Thinking she didn’t want to be alone, she allowed her previous abuser back into her life and became pregnant once again. Things were okay for a while, but then the abuse started again. In the beginning, it was emotional, mental, and verbal abuse. It then became physical. We’ll let her describe it in her words: “[b]eing knocked unconscious. I’ve had busted lips; a busted nose; black, purple, and blue eyes. I’ve been thrown into walls. I’ve been choked nearly to death. I’ll say it until this day that it was nobody but God that stopped him, because if it wasn’t for God, I wouldn’t even be here today!”

After repeatedly letting this man back in her life after periods of abuse, followed by apologies and promises, the turning point came when Sathya discovered her children were sleeping with knives under their pillows as they plotted to “do something to him” to stop the abuse. At this point, after appealing to God for help and wisdom, Sathya called upon a friend to help them get out of the relationship, and that decision started the path to her healing.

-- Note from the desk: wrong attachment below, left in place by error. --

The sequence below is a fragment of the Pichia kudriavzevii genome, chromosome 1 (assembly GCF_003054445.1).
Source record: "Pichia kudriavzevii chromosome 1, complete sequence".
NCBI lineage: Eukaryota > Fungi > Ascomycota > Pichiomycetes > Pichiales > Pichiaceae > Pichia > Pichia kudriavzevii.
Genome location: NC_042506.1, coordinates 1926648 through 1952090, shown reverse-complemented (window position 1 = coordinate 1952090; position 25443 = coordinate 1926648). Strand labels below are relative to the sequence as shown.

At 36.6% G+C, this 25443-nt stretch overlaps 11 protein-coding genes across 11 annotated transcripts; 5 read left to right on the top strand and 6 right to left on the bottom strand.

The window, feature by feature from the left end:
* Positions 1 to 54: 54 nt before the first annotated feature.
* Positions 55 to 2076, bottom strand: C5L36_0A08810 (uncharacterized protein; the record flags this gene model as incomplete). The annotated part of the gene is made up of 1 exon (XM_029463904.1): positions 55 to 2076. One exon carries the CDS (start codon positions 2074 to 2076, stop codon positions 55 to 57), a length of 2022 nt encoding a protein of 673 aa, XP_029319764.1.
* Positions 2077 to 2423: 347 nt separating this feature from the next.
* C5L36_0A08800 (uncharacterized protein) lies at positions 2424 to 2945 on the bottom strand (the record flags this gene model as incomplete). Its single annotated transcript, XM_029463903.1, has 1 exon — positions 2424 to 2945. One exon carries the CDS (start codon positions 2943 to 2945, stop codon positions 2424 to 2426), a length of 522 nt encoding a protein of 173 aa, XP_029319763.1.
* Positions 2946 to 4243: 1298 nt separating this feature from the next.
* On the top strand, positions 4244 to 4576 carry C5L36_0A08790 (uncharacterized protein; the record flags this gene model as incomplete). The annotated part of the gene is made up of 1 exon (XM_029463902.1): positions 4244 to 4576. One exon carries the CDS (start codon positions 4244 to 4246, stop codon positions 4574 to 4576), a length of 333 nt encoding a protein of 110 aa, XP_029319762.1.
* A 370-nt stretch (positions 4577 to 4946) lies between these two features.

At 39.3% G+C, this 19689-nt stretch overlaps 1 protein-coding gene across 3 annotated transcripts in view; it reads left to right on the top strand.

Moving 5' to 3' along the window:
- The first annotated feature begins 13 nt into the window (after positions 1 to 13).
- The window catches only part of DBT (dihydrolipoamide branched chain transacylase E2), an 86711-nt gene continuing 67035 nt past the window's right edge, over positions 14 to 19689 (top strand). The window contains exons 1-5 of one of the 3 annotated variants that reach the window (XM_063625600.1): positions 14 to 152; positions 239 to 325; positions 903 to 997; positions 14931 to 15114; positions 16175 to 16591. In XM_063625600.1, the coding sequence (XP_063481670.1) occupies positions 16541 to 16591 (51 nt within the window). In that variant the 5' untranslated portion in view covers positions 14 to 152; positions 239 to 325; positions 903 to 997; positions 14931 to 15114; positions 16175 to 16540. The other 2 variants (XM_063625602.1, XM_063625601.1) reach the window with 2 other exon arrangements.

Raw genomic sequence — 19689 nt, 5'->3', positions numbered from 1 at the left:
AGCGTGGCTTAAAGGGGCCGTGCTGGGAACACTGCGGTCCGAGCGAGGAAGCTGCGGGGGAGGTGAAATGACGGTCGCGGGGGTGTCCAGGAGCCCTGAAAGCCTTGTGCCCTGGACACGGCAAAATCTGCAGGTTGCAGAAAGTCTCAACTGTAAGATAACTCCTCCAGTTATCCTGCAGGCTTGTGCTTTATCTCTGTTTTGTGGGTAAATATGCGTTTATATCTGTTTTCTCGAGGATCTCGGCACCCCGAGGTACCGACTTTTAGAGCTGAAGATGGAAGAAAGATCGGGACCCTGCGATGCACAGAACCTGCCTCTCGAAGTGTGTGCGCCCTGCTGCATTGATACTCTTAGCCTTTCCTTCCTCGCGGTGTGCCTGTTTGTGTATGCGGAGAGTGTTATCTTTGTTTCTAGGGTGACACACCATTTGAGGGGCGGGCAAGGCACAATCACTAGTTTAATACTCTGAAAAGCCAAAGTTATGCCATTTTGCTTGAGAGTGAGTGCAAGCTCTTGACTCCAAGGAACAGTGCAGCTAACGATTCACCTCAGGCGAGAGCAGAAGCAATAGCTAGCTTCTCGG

Unfortunately, Sathya did not allow enough healing time before starting another relationship, this time with the same friend who helped her out of the previous one. She always tells people, “If you are in a toxic relationship, give yourself time to heal once you get out of it, because if not, you will become toxic.” This military man was a good man, and they got married, but now she was toxic, still trying to heal, to love and receive love, thinking it was too good to be true, and it just didn’t work out. After five years, he walked out.